Panel 1: Space hooker is looking good here, nice arm. I don't know why the female accomplices' leg is there. Does it really need to be there? Why is she walking away? They don't start running until the 4th panel! And is the guy holding the shovel again? Because from that angle the girl couldn't be holding it. maybe the guy is dropping it, but we can't see that so its just a shovel suspended in the air, waiting to be grabbed by the magical hooker. Have the shovel stuck in the ground on the very right of the page. Maybe have the female accomplice do this on page 2.

    Panel 2 & 3: You've attempted some foreshortening on that shovel, but it still doesn't look like a shovel. Once again, the glasses, don't know if she should have them after being in a bag/being knocked out. The eyes look okay. Though the shadows on the rest of her face are sort of confusing. I would switch this second panel and make it the third. You can keep it pretty much the same, but I'd have the flames just starting to creep up around her/from her hair.

    Then you can scrap panel 3 and put a replacement in panel 2's place. Make it a low angle shot looking up at the two kidnappers/killers. They look fearful/shocked. And make it so that the orange light from the creeping fire is on their face.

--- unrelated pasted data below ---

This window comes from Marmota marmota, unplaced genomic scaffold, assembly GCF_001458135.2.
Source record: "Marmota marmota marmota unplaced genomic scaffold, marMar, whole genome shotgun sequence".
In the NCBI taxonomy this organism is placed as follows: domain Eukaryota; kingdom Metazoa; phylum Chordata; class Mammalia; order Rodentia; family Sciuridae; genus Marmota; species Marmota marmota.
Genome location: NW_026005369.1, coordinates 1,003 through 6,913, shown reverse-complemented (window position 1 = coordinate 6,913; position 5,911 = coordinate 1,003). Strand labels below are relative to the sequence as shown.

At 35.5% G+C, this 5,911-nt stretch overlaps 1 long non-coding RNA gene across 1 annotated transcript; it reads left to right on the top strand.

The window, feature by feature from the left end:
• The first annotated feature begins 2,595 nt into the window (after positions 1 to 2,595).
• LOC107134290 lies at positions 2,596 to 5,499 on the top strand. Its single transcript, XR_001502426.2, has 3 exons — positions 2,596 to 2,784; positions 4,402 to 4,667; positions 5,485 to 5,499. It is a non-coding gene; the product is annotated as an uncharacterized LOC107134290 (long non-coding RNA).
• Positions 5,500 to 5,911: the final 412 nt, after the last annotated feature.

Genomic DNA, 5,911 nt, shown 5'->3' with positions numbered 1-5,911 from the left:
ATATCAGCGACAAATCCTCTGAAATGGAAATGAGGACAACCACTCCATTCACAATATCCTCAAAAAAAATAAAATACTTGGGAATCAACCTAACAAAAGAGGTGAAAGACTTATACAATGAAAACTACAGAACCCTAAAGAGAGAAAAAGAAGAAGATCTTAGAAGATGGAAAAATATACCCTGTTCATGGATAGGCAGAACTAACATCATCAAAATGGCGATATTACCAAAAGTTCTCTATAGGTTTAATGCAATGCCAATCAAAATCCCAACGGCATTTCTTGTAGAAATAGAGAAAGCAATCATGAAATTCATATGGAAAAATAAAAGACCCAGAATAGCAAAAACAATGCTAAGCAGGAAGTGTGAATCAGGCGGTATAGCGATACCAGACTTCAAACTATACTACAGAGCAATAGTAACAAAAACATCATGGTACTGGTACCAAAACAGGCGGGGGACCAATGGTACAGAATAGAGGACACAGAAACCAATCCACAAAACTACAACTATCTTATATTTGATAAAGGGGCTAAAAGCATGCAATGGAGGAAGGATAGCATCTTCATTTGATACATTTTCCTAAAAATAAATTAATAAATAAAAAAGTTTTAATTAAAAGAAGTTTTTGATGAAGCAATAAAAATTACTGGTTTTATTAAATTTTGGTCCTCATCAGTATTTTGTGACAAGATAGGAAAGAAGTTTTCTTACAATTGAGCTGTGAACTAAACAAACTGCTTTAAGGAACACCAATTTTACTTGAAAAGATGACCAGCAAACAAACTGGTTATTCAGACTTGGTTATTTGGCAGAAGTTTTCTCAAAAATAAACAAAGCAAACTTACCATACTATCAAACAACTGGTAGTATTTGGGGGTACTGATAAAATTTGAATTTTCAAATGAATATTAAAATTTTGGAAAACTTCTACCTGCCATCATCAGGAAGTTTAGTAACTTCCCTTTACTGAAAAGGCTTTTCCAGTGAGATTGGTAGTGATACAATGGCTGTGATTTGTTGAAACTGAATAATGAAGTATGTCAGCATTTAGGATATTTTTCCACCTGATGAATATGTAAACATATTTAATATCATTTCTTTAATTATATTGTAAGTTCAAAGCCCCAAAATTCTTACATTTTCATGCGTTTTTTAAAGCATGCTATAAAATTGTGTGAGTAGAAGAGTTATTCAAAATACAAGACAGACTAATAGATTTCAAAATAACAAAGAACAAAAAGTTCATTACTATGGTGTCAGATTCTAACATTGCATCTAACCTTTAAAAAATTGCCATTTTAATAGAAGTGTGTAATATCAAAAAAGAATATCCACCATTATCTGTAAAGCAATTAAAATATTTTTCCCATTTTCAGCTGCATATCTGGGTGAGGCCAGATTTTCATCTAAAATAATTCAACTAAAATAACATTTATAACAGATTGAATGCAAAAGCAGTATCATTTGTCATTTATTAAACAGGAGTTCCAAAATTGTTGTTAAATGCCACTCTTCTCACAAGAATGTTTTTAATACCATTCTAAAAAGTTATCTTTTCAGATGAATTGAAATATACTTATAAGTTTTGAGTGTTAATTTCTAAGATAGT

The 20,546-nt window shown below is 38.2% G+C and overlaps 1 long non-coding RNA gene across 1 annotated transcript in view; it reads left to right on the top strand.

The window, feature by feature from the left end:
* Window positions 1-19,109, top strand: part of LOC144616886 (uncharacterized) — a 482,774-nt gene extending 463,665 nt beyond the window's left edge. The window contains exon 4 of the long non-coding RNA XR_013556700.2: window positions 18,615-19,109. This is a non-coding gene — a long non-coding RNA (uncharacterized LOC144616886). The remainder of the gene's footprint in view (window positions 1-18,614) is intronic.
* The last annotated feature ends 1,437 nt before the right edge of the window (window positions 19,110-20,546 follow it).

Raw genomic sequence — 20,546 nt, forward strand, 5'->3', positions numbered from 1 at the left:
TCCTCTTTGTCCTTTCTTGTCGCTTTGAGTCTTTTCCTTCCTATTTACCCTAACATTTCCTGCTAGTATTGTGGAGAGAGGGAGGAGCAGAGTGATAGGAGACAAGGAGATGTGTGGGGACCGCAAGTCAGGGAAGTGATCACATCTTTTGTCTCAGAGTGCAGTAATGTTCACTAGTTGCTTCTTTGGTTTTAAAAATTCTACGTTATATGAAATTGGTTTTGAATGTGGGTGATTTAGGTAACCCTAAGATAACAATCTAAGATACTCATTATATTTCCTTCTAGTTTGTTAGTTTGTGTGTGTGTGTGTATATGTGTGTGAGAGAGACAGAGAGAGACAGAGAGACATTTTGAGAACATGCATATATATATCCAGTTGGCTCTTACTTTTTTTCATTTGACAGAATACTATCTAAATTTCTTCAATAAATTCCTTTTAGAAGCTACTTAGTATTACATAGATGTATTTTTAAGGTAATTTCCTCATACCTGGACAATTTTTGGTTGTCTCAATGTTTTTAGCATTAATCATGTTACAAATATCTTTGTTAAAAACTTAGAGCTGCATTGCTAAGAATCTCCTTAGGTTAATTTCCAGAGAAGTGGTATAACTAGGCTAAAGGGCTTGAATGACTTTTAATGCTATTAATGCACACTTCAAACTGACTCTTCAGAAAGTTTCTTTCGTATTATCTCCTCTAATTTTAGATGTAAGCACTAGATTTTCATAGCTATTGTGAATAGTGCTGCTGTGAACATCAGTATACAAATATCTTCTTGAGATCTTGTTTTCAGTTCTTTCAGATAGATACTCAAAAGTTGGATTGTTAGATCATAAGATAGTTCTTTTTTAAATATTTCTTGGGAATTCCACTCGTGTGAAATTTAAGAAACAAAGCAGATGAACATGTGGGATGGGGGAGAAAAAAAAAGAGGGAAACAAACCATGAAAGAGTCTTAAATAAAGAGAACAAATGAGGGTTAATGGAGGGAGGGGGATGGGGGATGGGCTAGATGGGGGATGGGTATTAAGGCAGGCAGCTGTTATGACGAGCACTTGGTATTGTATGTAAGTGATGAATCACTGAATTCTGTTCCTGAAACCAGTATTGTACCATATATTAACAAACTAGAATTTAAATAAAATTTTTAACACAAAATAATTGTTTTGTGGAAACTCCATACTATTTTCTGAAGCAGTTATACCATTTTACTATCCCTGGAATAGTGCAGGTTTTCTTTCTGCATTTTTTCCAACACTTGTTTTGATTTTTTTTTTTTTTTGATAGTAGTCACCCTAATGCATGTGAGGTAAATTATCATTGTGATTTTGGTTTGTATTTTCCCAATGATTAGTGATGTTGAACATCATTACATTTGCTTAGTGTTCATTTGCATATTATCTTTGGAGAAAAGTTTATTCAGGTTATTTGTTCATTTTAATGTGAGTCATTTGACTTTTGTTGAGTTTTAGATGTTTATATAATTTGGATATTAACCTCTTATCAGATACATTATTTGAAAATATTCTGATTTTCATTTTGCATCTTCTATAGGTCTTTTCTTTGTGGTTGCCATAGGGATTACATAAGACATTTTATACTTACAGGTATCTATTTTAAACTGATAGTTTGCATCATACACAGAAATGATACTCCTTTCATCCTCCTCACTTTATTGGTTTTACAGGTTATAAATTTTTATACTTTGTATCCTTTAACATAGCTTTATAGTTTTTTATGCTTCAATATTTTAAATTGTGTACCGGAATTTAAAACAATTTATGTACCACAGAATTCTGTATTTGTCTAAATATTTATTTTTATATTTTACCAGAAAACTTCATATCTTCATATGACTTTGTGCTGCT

Did a quick doodle of this page:
    Photoon2013-05-08at1334_zps3d891c8b.jpg

    page 4: I thought the flask was a sparkly iphone. Improve his anatomy in page 1, its terrible right now. You seem to be better at drawing women than men.
    The action from panels 1 to 2 is terrible. It reads as, he's about to take a drink, then he turns and squats to take a crap. What is going on here? Does she teleport behind him? Does she pull an acrobatic stunt over his head? Those are things that need to be on the page other wise it just looks lazy and doesn't read well. Why is his hand lifted up behind his head? Has she JUST hit him and as he falls he's reaching for his head? It just doesn't work, the page needs to be restructured.
    The ghosts too. Why the ghosts in the background? When did they become part of the story or plot? Were they brought to haunt when our space hooker rose from the grave? Then they need their own establishing shot or even an establishing page.